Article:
We won’t delve too far into it again – why beat a dead horse? – but research has proven that most people’s passwords suck, plain and simple. Sophisticated geeks may shrug their shoulders and simply laugh at the newbs, but it’s in Microsoft’s interest to build a secure operating system – hence the whole Secure Boot thing. The company’s taking an interesting approach to passwords in the upcoming Windows 8, one that mixes personal pictures and touch/mouse gestures to create a log in experience that Microsoft claims is both faster and more secure than traditional alphanumeric passwords.
Ruh-roh: could the sky already be falling on Windows 8? Nope, not yet, but that’s what a report by ad network Chitika seems to insinuate. Since ads are obviously based on metrics, Chitika has been keeping tally on the number of impressions it receives from users running the Windows 8 Developer Preview, and the company claims that number has dropped dramatically since the Dev Build launched in late September. OH NOES! But does the drop in Dev Build users really matter?
Even though ultrabooks have managed very little in the two months that they have been around, chipmaker Intel and its PC vendor chums remain hopeful. And to be fair they are right in doing so as there is still a long way to go before we can start judging the category. While most people feel that the category could do with better specs and pricing, there are those who believe ultrabooks with touchscreens are all that is needed for a turnaround.
Get your tinfoil hats on, folks. In the documentation released earlier this week by Microsoft on its upcoming Windows 8 Store, the software giant said that apps purchased from the App Store will come with a “kill switch.” Redmond can use this to disable or remove the app from Windows 8 machines. Even if its intentions are good, users are likely to be suspicious of Microsoft on this one.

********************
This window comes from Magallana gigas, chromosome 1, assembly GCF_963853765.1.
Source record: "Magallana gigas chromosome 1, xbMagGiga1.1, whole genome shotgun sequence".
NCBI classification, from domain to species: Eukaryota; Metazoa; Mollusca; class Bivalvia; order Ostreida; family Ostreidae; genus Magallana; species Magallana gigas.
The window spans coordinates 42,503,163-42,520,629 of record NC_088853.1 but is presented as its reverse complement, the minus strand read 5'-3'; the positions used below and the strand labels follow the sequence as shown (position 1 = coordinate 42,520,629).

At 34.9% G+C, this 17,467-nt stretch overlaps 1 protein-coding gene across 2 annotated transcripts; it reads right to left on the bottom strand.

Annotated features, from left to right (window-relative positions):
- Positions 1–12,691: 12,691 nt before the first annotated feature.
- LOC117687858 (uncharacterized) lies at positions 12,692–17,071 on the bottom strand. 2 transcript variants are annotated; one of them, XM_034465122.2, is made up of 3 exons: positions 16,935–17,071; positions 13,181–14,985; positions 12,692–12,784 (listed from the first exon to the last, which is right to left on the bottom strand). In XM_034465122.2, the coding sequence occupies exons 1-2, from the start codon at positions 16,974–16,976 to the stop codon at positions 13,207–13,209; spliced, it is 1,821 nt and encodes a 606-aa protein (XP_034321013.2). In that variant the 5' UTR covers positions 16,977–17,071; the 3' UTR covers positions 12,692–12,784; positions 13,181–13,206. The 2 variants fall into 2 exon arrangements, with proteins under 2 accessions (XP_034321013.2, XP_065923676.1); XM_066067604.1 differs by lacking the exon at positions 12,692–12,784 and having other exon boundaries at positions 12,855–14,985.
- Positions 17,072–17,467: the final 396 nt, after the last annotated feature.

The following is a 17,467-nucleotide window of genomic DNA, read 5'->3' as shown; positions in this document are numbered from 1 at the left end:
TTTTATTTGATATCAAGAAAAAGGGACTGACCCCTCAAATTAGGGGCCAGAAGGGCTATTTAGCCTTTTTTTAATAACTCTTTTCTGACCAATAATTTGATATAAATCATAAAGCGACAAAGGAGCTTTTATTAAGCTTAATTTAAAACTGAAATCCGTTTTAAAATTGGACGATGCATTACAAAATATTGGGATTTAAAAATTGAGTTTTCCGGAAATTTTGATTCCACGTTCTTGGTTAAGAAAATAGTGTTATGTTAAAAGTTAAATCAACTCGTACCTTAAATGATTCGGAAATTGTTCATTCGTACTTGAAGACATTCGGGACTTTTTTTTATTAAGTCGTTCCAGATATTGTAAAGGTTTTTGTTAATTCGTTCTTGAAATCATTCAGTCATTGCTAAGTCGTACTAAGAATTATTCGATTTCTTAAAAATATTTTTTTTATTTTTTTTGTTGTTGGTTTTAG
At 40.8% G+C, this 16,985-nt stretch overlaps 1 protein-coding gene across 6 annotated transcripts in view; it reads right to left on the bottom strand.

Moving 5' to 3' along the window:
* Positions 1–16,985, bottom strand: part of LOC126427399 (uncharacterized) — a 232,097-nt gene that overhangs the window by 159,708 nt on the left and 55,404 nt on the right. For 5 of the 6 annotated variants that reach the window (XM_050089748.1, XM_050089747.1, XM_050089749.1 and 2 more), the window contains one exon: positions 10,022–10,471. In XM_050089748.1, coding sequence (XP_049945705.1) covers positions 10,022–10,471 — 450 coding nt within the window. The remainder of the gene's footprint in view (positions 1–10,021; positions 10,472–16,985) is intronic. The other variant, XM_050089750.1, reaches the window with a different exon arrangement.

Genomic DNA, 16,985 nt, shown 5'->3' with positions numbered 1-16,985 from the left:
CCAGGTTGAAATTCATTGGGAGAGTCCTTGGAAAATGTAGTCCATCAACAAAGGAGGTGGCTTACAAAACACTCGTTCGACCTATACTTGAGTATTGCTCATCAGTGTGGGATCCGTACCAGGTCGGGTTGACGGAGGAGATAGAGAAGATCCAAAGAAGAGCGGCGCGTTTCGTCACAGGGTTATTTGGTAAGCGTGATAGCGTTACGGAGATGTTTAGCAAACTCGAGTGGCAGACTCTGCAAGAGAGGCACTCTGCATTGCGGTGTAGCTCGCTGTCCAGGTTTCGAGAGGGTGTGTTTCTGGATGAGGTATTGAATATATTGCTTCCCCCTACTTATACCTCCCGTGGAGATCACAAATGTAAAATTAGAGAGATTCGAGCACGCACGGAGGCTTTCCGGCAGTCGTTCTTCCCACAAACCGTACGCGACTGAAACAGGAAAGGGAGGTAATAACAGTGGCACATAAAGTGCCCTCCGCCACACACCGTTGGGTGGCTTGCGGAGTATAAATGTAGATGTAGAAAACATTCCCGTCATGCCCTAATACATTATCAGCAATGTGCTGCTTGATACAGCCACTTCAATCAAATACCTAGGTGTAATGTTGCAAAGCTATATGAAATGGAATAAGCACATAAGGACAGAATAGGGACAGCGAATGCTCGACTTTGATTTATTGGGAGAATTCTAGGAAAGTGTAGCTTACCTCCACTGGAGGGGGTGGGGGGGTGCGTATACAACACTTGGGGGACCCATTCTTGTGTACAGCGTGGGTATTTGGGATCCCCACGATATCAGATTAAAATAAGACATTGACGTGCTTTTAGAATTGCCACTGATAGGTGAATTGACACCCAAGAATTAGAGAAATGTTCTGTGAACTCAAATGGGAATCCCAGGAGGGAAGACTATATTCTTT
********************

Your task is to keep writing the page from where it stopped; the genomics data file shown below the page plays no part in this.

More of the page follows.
Besides releasing the Windows 8 Developer Preview at the BUILD developer conference in September, Microsoft also announced an app store for Metro-style apps called the Windows Store. However, the Windows Store can’t be accessed from within that pre-beta build of Microsoft’s upcoming tablet-friendly OS. This will change in February when the Redmond-based company releases the beta of Windows 8.
It’s December, and you know what that means: egg nog, Christmas trees, and Internet top ten lists from both the year past and the year to come. One early attempt at divination amounts to a lump of coal in Microsoft’s stocking: IDC doesn’t exactly expect the desktop version of Windows 8 to leap off the shelves. In fact, the analysis firm bluntly says that Windows 7 users probably won't even care about the new OS when it launches.
According to Microsoft-watcher Paul Thurrott, Microsoft may be working toward a future where Windows 8 tablets ship without the Windows desktop. Users of these ARM-based devices would be limited to the Metro interface. This would be a significant departure from Redmond’s previous “no compromises” strategy that would have provided users both operating environments on ARM systems.
With Windows 8, Microsoft is reimagining the most basic premises of personal computers. CEO Steve Ballmer recognizes the drastic changes coming in Windows 8, even calling the platform one of the biggest risks taken by the industry giant.
If you want to take the plunge and give Windows 8 a try, we don’t recommend installing Windows 8 as your primary system, but we do encourage you to take it for a spin and spend some time tinkering under the hood. So read on and we'll tell you how to do just that.
Windows 8 will be the first version of Microsoft’s flagship operating system to support ARM-based chips. When you’re asked to imagine ARM-based devices running Windows 8, isn’t it hard to think beyond tablets? But that is not the case with NVIDIA and Qualcomm, who are said to be banking on the Windows on ARM (WoA) platform to make a dent in the notebook market.
Whenever someone in recent months questioned Microsoft’s intention to make Windows 8 its tablet OS, the company would emphatically point to surveys showing that users actually wanted Windows-based tablets. A new Forester Research report however, claims that consumer interest in Windows tablets has declined sharply in the last six months. According to the report, Microsoft may have missed the boat on the tablet market.